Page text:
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As reported in JAMA, a recent study by Lars Sjostrom, M.D., Ph.D., of the University of Gothenburg, Sweden, has provided substantial evidence to support the hypothesis that weight loss surgery is an effective cure for type 2 diabetes.
Obesity and diabetes have reached epidemic proportions, with 347 million adults worldwide now estimated to be living with the disease. But while there's been a host of short-term studies that add considerable weight to the notion that bariatric surgery causes remission of diabetes, the long-term outcomes are largely unknown. Although, there was a study performed in 2013 which presented strong evidence in support of the idea that bariatric surgery can lead to long-term diabetes remission, albeit it from a much smaller sample size of subjects.
Swedish Obese Subjects (SOS) study
The recent research by Dr. Lars Sjostrom and his colleagues was a follow-up to the University of Gothenburg's previous study, entitled "The Swedish Obese Subjects (SOS) study". This groundbreaking prospective matched cohort study was conducted across 25 surgical departments and 480 primary health care centers in Sweden. Of patients recruited between 1987 and 2001, 260 of the 2,037 control patients and 343 of the 2,010 bariatric surgery patients had diagnosed type 2 diabetes.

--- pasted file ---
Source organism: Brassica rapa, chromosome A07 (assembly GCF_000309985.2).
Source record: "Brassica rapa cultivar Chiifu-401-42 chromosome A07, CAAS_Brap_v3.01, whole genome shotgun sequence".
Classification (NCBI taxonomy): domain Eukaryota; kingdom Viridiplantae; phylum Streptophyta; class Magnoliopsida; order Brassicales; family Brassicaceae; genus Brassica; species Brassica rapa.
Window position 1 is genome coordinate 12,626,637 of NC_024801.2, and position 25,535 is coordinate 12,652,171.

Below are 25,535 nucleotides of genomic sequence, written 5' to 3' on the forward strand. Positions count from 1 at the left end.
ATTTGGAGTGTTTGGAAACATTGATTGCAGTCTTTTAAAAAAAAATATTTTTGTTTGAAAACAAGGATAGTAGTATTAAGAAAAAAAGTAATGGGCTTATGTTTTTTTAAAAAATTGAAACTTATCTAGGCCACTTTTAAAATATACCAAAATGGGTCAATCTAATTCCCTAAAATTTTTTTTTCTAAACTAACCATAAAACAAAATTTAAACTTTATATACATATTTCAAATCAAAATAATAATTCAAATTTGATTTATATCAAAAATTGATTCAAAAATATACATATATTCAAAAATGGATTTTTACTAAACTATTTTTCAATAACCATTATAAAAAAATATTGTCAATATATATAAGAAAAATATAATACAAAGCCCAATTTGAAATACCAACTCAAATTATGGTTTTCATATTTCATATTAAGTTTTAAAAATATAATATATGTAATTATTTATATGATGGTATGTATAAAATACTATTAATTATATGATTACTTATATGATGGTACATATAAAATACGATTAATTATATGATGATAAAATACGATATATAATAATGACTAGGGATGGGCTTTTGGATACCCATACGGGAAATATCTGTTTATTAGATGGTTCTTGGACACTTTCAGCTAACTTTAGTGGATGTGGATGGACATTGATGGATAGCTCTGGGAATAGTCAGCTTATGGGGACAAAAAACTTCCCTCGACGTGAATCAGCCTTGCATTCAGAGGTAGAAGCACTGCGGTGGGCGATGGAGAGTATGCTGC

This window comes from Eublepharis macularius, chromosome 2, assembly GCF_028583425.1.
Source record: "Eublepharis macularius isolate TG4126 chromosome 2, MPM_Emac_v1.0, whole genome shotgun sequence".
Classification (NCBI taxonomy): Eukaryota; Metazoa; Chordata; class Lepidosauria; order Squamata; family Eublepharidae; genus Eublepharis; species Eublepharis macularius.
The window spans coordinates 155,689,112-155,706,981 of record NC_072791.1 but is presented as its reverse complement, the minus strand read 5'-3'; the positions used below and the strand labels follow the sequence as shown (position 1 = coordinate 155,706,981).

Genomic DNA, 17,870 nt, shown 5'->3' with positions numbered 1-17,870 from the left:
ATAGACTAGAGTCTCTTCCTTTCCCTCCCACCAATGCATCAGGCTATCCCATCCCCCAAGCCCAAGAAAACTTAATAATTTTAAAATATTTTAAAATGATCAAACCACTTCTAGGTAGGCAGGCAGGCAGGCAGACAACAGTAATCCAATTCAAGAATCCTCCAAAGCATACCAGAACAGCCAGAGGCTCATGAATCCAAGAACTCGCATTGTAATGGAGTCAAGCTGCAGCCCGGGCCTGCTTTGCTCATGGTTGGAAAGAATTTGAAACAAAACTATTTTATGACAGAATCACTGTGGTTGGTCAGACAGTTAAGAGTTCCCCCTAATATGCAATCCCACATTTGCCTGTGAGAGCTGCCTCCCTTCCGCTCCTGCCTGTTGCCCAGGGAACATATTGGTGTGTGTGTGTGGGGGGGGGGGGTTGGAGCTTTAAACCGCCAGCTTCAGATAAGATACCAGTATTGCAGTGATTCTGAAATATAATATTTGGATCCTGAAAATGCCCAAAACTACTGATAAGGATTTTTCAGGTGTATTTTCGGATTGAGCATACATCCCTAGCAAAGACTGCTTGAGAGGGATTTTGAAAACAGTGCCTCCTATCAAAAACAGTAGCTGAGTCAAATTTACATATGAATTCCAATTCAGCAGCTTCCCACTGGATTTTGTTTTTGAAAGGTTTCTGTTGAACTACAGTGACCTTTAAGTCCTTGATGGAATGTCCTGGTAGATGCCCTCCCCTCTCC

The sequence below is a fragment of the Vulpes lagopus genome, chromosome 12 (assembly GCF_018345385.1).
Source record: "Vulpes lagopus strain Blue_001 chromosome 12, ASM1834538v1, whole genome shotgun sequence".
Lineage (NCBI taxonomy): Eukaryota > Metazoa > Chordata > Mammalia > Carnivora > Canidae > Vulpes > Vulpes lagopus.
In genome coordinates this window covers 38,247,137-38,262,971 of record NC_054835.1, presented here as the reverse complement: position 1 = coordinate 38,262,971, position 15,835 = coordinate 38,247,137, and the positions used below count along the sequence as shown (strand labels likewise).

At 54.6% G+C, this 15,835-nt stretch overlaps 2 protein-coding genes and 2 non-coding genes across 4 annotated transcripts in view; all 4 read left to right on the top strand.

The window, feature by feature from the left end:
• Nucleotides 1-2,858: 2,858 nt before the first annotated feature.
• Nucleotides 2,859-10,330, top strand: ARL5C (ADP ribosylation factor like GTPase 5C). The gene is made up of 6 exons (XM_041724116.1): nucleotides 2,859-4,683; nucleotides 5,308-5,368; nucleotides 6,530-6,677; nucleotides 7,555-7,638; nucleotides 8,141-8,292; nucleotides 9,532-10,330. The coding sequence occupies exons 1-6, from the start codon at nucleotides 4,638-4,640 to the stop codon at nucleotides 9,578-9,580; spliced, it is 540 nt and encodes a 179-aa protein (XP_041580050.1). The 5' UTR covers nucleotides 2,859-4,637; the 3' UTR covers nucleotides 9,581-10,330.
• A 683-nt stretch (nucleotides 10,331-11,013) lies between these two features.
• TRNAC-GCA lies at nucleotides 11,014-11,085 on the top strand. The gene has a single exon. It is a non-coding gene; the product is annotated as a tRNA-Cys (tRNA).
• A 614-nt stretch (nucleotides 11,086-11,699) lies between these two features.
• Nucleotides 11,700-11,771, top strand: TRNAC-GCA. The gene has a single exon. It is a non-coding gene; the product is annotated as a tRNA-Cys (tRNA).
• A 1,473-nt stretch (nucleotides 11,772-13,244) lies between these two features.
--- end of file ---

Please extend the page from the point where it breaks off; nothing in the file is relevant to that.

The Benefits of Weight Loss Surgery
The proportion of patients in remission (defined as blood glucose < 110 mg/dL) after 2 years was 72 per cent in the weight loss surgery group, and 16 per cent in the control group. At 15 years, the diabetes remission rates decreased to 30 per cent for surgery patients and 7 percent for control patients. All types of bariatric surgery (lap band surgery, gastric sleeve, or gastric bypass) were associated with higher remission rates.
Furthermore, weight loss surgery was also found to be associated with a decreased incidence of microvascular and macrovascular complications.
"In this very long-term follow-up observational study of obese patients with type 2 diabetes, bariatric surgery was associated with more frequent diabetes remission and fewer complications than usual care. These findings require confirmation in randomized trials", concluded the authors.
Image credit: Courtney Benefiel